What Makes a Good Life, and What Counts as Meaningful

July 12, 2018
what makes a good life goes beyond wealth

You can’t always feel super motivated, enthusiastic, and ready to conquer the world. We’re human. We get tired. We need to rest.

But there’s also a difference between needing a break and feeling burnt out, and lately, I’ve been feeling like I’m edging up to the burnout side of the spectrum. I’m not sure why, but recently, I haven’t been able to shake the feeling of discontent and dissatisfaction when it came to work.

Although I’m not positive it’s connected, I think I discovered what could be driving that feeling: today, I realized I’ve been measuring my productivity in terms of dollars earned.

If I don’t do something that earns $X per day, I have wasted the day. That’s the story I’ve been telling myself.

This is a kind of effed up way to measure your days because those days add up to your life.

I don’t mean to downplay the importance of money — and I believe anyone who can say “money isn’t important” has never done without or struggled to afford what they needed — but I do mean that I don’t want that to be the primary, leading measure on did I experience a good life.

Which begs the question: what is a good life?

Meaning Might Be What Makes a Good Life

If you search for answers, you may find a plethora of thoughts, research, and evidence that points to the fact that meaning is the ultimate factor in what makes a good life (and that meaning and happiness are not necessarily the same thing).

Here’s a sampling:

  • People who say their life is meaningful are more likable, happier at work, and healthier, and less likely to suffer psychological problems, according to scienc. (via Inc.)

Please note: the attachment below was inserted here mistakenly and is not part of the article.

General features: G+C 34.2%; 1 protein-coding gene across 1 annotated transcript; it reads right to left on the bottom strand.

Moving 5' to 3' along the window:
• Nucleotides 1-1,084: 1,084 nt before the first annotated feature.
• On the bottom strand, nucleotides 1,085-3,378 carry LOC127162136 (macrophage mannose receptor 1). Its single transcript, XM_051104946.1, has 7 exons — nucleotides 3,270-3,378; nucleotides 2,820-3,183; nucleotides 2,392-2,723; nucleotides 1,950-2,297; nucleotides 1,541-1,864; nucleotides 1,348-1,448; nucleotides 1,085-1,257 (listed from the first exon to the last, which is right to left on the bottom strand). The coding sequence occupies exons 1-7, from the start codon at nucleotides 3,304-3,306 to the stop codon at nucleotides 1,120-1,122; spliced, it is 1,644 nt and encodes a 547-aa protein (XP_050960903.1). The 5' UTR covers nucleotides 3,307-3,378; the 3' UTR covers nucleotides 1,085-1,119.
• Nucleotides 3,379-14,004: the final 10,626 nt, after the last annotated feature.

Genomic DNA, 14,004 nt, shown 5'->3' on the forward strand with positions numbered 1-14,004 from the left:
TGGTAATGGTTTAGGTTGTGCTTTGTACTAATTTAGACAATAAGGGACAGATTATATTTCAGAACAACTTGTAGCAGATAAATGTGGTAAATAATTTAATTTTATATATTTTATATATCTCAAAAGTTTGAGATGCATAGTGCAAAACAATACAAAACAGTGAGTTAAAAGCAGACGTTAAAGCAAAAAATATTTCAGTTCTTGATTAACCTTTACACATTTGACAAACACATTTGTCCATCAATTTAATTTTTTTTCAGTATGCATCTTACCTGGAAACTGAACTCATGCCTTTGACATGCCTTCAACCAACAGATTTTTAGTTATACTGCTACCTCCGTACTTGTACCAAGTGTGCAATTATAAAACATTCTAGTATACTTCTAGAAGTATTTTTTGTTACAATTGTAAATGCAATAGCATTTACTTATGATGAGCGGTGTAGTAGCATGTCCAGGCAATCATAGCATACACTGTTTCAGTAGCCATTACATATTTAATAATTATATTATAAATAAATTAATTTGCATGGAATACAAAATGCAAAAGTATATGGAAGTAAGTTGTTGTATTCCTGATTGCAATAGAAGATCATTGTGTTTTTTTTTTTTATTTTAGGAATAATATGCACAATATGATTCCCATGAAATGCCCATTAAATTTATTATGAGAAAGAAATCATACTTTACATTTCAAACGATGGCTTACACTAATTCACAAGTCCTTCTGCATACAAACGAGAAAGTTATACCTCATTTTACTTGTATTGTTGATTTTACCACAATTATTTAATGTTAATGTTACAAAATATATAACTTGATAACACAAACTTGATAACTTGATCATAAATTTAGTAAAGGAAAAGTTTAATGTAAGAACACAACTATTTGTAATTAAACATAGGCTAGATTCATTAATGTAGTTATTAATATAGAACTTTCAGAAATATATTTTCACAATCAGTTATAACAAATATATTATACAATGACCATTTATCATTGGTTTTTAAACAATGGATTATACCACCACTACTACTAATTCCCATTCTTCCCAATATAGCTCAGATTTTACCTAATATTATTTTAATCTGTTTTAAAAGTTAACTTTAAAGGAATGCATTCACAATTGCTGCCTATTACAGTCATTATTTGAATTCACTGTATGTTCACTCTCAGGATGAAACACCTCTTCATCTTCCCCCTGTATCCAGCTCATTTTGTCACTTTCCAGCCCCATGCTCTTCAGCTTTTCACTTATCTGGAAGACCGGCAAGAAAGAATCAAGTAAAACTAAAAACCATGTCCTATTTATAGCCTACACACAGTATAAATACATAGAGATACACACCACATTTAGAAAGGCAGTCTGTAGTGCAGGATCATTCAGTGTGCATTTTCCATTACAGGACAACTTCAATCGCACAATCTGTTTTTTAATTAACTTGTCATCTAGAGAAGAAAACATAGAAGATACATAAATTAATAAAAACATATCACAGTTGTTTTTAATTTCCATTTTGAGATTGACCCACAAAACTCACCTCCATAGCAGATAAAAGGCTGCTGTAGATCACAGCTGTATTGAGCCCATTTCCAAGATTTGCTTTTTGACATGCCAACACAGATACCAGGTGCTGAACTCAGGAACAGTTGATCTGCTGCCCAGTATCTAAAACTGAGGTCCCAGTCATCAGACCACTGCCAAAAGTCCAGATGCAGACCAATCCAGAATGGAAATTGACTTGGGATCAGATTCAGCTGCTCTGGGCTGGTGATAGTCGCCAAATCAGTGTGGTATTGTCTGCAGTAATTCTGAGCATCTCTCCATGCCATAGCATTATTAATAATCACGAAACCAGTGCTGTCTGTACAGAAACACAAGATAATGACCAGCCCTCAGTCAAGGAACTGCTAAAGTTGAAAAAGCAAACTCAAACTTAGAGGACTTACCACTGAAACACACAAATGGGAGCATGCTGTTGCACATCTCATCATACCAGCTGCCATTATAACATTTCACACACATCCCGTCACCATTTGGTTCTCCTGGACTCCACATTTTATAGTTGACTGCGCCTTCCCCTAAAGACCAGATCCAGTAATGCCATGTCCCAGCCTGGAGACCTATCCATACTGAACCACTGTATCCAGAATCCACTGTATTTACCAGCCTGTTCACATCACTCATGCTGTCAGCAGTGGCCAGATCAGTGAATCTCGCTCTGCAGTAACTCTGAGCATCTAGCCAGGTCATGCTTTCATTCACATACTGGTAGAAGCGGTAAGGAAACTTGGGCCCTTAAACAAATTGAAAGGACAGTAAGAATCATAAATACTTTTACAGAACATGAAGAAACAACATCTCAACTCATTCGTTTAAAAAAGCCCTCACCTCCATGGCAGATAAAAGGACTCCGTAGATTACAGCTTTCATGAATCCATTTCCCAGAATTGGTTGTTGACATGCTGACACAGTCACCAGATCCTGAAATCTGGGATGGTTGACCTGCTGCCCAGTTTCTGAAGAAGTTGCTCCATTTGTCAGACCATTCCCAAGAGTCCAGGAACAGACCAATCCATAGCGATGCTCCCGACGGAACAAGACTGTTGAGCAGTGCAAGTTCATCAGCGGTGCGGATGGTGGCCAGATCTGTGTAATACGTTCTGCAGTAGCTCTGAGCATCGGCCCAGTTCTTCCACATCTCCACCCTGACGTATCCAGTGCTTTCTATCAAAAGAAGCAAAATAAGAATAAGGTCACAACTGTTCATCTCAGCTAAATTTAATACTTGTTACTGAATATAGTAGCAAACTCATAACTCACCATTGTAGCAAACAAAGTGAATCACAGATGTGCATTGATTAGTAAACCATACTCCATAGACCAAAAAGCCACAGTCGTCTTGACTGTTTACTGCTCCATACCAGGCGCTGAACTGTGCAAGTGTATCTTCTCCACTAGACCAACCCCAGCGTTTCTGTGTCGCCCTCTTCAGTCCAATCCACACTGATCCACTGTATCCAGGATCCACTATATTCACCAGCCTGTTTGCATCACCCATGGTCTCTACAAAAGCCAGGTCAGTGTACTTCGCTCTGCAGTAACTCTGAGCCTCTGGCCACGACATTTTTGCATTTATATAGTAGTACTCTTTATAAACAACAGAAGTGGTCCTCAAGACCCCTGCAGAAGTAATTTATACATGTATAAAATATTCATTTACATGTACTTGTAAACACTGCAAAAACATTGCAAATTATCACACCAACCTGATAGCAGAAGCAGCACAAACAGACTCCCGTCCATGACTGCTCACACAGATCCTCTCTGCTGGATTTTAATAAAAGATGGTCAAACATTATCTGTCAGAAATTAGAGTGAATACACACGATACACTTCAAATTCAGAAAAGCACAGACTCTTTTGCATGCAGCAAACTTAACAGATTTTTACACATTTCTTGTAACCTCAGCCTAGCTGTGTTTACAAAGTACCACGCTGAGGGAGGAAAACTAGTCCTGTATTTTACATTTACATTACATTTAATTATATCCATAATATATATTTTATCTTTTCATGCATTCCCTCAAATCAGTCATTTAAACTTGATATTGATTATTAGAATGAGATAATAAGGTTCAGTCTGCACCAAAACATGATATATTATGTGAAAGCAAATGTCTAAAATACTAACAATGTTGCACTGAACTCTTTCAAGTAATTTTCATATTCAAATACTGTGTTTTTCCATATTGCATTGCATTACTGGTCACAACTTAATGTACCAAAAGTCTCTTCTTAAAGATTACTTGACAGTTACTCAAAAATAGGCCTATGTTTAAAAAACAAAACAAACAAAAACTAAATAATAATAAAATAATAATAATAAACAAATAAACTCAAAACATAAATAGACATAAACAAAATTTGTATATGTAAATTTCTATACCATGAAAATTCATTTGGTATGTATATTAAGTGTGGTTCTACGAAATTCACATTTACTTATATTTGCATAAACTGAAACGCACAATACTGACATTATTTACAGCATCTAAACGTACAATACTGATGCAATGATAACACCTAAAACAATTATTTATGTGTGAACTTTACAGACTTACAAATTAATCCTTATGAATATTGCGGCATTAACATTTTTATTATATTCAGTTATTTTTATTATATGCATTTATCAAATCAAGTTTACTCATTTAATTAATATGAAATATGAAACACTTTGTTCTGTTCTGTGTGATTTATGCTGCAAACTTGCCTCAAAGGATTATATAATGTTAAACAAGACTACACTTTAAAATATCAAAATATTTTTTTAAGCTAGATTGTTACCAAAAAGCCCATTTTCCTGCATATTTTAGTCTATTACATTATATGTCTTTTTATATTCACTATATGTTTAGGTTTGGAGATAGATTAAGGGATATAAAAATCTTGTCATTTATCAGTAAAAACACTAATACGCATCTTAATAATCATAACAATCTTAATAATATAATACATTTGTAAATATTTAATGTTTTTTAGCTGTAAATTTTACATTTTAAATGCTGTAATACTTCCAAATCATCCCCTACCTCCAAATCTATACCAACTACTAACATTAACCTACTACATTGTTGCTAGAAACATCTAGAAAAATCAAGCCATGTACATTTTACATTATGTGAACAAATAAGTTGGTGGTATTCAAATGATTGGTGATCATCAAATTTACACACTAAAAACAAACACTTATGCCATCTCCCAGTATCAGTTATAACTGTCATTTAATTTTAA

• Having a meaningful life contributes to being happy and being happy may also contribute to finding life more meaningful. (via Greater Good Magazine)
  • The research shows that if you set happiness as your goal and pursue it, value it the way our culture encourages us to do, you can actually end up feeling unhappy and lonely. But if you set meaning as your goal and devote yourself to living a meaningful life, you experience this deeper and more endearing form of well-being down the road. (via Knowledge @ Wharton)
  • If you want to be happier in ways that are more likely to endure, the most effective approach is to participate in activities that have meaning and value beyond your own self-interests. Research has shown that having purpose and meaning in life increases overall well-being, life satisfaction, and, yes, happiness. (via Psychology Today)

This is pretty clear. Pursuit of meaning, not necessarily happiness, helps answer what makes a good life. And while that’s a clear answer, it’s tricky, because it also begs questions itself.

What counts as meaningful? What matters?

How to Get in on One of Life’s Big Secrets

This is where things get interesting, and reminds me of two phrases that basically tell us the same thing. I repeat these and remind myself of them often, because they let me in on one of life’s big secrets:

1. Everything’s made up and the points don’t matter (the tagline to the improv comedy show Whose Line Is It Anyway)

2. Life is empty and meaningless, and it’s empty and meaningless that it’s empty and meaningless (the big reveal after a personal development seminar that consisted of three, 12-hour long days)

Let’s unpack these, shall we?

Meaning Isn’t “Out There;” It’s In You

Everything’s made up and the points don’t matter is the friendlier, more accessible, and positive version of this idea. Applied to life, it simply means that we make up the meaning to everything.

The trick is that life is meaningless, but humans are designed to make meaning from everything. That’s why hearing “life is meaningless” can be so depressing, because we’re hardwired to look for and believe deeply in “meaning.”